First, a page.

There’s not a single Indian media house which comes anywhere near these standards. If only there was.

23 November 2011

Lonely gods by Shivani Singh

Desi Barbara Cartland
One of the things I liked about this book was the great detail about the relationship between Physics and spirituality. Since I know very little about such esoteric matters, it was hard to decide whether to admire the depth of research or the extent of imagination. Either way, there is enormous information here about a range of subjects from the scriptures and other fields such as astro-palmistry, ‘saints’ and their partners, healing energies, karmic pegs, the universe being in ‘cahoots’, the Cosmic Egg, and even an academic discipline called ‘Quanti Mytho’.
One of the things that made me uneasy about Lonely Gods was the language, rife with phrases like ‘rocksure Punjabi confidence’ which I found jarring, and a tone which I felt more suited to a giddyheaded adolescent:
After the ceremony, the group sat gratefully under a spring sun that warmed them and lit them up in just the way they wanted. Chomping on VNP’s ubiquitous samosas, a formal introduction of the team members finally took place.
We will only find out what VNP stands for at the end of the book, but there are six team members. The genders are ‘evenly spaced’, with three males and three females. A spectrum of ages is represented, and a token from another race too. They are, of course, going to save the world.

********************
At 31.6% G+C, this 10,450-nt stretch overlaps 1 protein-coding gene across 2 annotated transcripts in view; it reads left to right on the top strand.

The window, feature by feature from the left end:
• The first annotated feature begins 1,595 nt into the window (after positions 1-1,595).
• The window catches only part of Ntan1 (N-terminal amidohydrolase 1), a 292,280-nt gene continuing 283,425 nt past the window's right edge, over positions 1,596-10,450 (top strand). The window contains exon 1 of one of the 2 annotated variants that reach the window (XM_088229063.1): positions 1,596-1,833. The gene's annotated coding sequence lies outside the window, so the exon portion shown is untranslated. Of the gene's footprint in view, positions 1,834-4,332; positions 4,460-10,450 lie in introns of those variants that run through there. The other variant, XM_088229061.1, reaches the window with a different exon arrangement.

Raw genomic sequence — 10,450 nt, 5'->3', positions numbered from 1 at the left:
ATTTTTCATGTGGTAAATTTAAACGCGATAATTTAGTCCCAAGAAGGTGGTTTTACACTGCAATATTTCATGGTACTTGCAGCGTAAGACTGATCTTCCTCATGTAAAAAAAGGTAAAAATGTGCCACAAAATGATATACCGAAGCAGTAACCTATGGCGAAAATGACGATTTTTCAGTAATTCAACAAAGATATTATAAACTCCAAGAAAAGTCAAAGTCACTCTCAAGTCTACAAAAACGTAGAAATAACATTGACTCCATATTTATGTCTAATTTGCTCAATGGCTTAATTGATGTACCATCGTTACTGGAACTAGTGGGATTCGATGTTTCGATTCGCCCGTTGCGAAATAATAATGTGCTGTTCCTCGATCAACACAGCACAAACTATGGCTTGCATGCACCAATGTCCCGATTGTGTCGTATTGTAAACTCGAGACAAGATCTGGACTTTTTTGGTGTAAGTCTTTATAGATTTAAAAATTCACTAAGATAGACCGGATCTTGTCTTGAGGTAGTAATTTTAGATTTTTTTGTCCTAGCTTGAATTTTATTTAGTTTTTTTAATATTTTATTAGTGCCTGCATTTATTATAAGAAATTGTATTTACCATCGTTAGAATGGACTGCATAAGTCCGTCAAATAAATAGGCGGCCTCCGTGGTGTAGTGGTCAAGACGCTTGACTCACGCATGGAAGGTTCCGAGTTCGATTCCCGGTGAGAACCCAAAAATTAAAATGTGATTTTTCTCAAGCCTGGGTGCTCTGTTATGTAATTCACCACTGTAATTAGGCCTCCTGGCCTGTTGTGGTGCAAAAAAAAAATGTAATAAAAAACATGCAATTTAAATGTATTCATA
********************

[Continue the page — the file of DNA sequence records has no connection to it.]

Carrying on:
The hero and heroine of this book are Twin Flames. Hot, magic energy flies between them! Sadly, circumstances have contrived to keep them apart:
They would wake in the middle of the night to the sensation of lips against their skin, of hands clutching their hair, of hip against hip. The sensation would be followed by extreme physical pain, as if their bodies were stretching to be with the other. Soon after, it would start raining. As if the sky and the clouds and the private parts of Nature were conspiring and participating in the wetness of their thighs, their nights, precipitating their union almost like the grand partner in a ménage a trois.
Some of the lusty scenes are even more ludicrous:
She became aware of a slow trickle wetting her thighs and his body started to ache from the strain of staying away from her.
A slow trickle wetting her thighs? Hm - sounds more like a bladder accident than someone getting horny. In general, I did find that this book painted a rather unrealistic world, one in which hospital staff are concerned about a patient in a way I don’t think ever actually happens. But I liked the frequent spikes of casual humour: